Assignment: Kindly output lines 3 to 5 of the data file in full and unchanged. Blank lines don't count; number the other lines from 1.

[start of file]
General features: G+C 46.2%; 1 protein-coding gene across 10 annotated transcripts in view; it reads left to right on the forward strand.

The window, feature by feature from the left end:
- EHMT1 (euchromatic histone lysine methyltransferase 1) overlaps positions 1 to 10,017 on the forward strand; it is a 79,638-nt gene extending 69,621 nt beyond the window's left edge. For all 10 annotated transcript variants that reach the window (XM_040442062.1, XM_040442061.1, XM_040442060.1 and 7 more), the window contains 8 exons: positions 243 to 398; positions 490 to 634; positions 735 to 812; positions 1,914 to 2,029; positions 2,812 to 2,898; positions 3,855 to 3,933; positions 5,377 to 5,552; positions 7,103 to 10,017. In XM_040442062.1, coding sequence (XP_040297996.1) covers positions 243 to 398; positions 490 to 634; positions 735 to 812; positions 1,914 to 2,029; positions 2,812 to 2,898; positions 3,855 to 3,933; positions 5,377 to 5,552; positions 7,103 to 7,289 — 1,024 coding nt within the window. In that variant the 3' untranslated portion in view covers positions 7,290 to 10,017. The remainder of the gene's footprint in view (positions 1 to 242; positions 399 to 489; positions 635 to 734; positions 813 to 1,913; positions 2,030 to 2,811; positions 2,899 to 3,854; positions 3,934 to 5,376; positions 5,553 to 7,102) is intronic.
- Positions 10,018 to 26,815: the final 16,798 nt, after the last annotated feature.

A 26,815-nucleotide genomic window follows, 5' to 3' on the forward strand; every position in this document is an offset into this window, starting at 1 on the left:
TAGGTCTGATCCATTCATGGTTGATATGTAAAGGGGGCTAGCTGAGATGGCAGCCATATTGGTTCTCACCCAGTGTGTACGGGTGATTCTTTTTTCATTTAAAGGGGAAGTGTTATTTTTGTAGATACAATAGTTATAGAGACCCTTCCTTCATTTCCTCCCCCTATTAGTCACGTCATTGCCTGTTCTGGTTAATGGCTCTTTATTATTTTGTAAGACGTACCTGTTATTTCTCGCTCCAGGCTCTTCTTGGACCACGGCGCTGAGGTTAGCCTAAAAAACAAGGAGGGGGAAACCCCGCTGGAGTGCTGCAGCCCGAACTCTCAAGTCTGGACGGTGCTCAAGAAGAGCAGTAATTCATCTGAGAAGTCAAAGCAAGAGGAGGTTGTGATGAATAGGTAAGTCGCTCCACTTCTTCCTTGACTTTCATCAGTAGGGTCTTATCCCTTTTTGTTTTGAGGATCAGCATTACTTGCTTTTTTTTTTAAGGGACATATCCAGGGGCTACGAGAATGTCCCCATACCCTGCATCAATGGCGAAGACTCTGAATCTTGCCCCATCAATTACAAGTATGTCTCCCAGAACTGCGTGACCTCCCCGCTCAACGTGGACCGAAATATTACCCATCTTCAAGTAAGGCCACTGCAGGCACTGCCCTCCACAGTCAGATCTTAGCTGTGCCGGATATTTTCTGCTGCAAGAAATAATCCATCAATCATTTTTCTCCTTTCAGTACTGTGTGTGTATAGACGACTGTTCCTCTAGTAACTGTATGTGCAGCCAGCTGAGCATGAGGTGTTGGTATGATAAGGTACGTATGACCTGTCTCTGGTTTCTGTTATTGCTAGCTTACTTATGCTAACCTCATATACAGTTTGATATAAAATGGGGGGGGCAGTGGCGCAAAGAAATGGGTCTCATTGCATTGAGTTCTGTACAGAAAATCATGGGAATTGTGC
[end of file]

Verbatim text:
- EHMT1 (euchromatic histone lysine methyltransferase 1) overlaps positions 1 to 10,017 on the forward strand; it is a 79,638-nt gene extending 69,621 nt beyond the window's left edge. For all 10 annotated transcript variants that reach the window (XM_040442062.1, XM_040442061.1, XM_040442060.1 and 7 more), the window contains 8 exons: positions 243 to 398; positions 490 to 634; positions 735 to 812; positions 1,914 to 2,029; positions 2,812 to 2,898; positions 3,855 to 3,933; positions 5,377 to 5,552; positions 7,103 to 10,017. In XM_040442062.1, coding sequence (XP_040297996.1) covers positions 243 to 398; positions 490 to 634; positions 735 to 812; positions 1,914 to 2,029; positions 2,812 to 2,898; positions 3,855 to 3,933; positions 5,377 to 5,552; positions 7,103 to 7,289 — 1,024 coding nt within the window. In that variant the 3' untranslated portion in view covers positions 7,290 to 10,017. The remainder of the gene's footprint in view (positions 1 to 242; positions 399 to 489; positions 635 to 734; positions 813 to 1,913; positions 2,030 to 2,811; positions 2,899 to 3,854; positions 3,934 to 5,376; positions 5,553 to 7,102) is intronic.
- Positions 10,018 to 26,815: the final 16,798 nt, after the last annotated feature.

A 26,815-nucleotide genomic window follows, 5' to 3' on the forward strand; every position in this document is an offset into this window, starting at 1 on the left: